Advisory ‘consultative’ referendums are not compatible with representative democracy

As we seem to be undergoing a right wing power grab with threatening noises about lack of democracy if the people are not listened to, it is time to remember that the referendum was advisory only and it was for this very reason there was no requirement either for a supermajority or a majority in all UK nations (See Amendment 16 below).

As the Minister for Europe (David Lidington) said at the time (16 June 2015):

The amendments that we are debating cover a wide range of issues. The House will expect me to spend most of my time addressing the arguments about the proposal to disapply section 125 of the Political Parties, Elections and Referendums Act 2000. However, I will start by addressing amendment 16, moved by the right hon. Member for Gordon (Alex Salmond). I was not surprised that he and his party should have moved such an amendment or that they had the support of Plaid Cymru in so doing, but I doubt whether the right hon. Gentleman will be shocked when I say that the Government do not intend to accept it.

Amendment 16 does not make sense in the context of the Bill. The legislation is about holding a vote; it makes no provision for what follows. The referendum is advisory, as was the case for both the 1975 referendum on Europe and the Scottish independence vote last year. In neither of those cases was there a threshold for the interpretation of the result. The Government take the view that, in respect of EU membership, we are one United Kingdom. The referendum will be on the subject of the United Kingdom’s membership of the European Union and it is therefore right that there should be one referendum and one result. I hope that the right hon. Gentleman will choose not to press his amendment.

Since we have it from the horses mouth, “The legislation is about holding a vote; it makes no provision for what follows”, it seems to me that especially as Parliament itself can agree on so little of what follows, the least we should expect is a referendum to see if ‘we’ like what follows…

And our legislators must learn for the future that advisory referendums are decidedly incompatible with representative democracy.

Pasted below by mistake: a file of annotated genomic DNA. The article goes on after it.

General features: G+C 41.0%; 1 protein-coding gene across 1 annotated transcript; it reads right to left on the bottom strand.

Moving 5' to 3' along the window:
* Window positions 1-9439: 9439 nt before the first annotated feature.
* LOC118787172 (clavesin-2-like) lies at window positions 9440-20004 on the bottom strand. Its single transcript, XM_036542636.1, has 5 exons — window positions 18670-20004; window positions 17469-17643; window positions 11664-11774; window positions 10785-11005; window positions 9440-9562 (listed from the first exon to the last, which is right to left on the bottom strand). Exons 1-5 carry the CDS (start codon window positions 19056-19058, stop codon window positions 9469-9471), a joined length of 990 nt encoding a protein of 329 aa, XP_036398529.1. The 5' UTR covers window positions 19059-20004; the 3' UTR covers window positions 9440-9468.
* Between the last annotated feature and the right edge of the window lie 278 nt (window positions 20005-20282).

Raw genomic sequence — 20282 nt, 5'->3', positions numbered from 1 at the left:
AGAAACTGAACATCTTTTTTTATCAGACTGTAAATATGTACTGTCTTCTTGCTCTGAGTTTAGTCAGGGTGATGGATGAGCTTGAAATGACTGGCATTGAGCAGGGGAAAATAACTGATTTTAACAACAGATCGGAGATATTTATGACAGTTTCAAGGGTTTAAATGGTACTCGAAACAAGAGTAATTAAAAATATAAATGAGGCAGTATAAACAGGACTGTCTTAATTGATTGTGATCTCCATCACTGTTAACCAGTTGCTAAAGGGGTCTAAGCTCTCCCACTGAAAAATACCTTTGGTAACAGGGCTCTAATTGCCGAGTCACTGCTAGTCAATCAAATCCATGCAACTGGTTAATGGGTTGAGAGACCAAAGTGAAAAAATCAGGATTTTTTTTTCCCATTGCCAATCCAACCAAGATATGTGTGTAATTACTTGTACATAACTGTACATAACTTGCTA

1. Andrew (Andy) Crow -

    I think the problem is that we have been conned into believing the default position is to ‘crash out’ of the EU aka the ‘No Deal’ option.

    The obvious default position is clearly status quo ante given that the proposal to leave the EU cannot be amicably agreed. ‘No Deal’ in this scenario should mean time’s up. You’ve had your two years fannying about and you can’t do it. So knock it on the head. Should have been done six months ago, but Theresa May doesn’t do decisions ….. if she did she’d still be PM and may have been good at it.

    What an appalling waste of time and temper this Brexit nonsense has been and looks like it will never end.

    1. Peter May -

      I cannot understand how there still seem to be some (who are not disaster capitalists) who cannot see that Brexit in any form is just a stupid idea. I think it’s a measure of our dystopian society that so many people think self harm is a good idea.

      1. A. Pessimist -

        Andy, Peter, am I missing something here? This link, lifted from a Bill Kruse comment on TRUK says that, as Andy implies above, we cannot “crash out” of the EU, even a “no-deal” exit requires an act of parliament, which needs a parliamentary majority;

        I can’t see this being pursued anywhere in the MSM but surely it’s of massive consequence. Johnson’s only route to any Brexit, with EU agreement or not, requires him to achieve a majority in Parliament. So his only way forward is a GE and as far as I read it all this talk of MP’s taking control of the house to block him, and the “proroguing” is practically irrelevant.

        There’s also the suggestion that Art 50 will expire on 31 October. So we can all give a sigh of relief?

        Unless I’m missing something?

  2. Peter May -

    As I understand it that is a possible scenario, but subject to a legal challenge in the Scottish courts. If the Supreme Court agrees that legislation both to enact the notice of article 50 and to enact the leaving agreement (or lack) then we’re safe. But they may take a different view in which case it would still be alll to play for in Westminster.

    1. Peter May -

      PS I might be confusing two things. The Scottish court is, I think ruling whether the 5 week prorogation broke the ‘rule of law’ and the other case is English (John Major?).

    2. A. Pessimist -

      Turns out you were sort of right Peter. The Crowd Justice case by Jolyon Maugham has been “adjusted” to include the issue of a no-deal exit requiring primary legislation

      I’ve just noticed that this has all just appeared on Richard Murphy’s blog! So I’ll leave this here and give that a read! It all seems pretty dramatic and a potential game changer.

  3. A. Pessimist -

    I can’t see any consideration of this point going on anywhere. The assumption everywhere seems to be that if no agreement is reached we will automatically leave the EU. Either there is something wrong with the argument in that link, or Andy is 100% right and we are being “conned”!

    I find this very puzzling!

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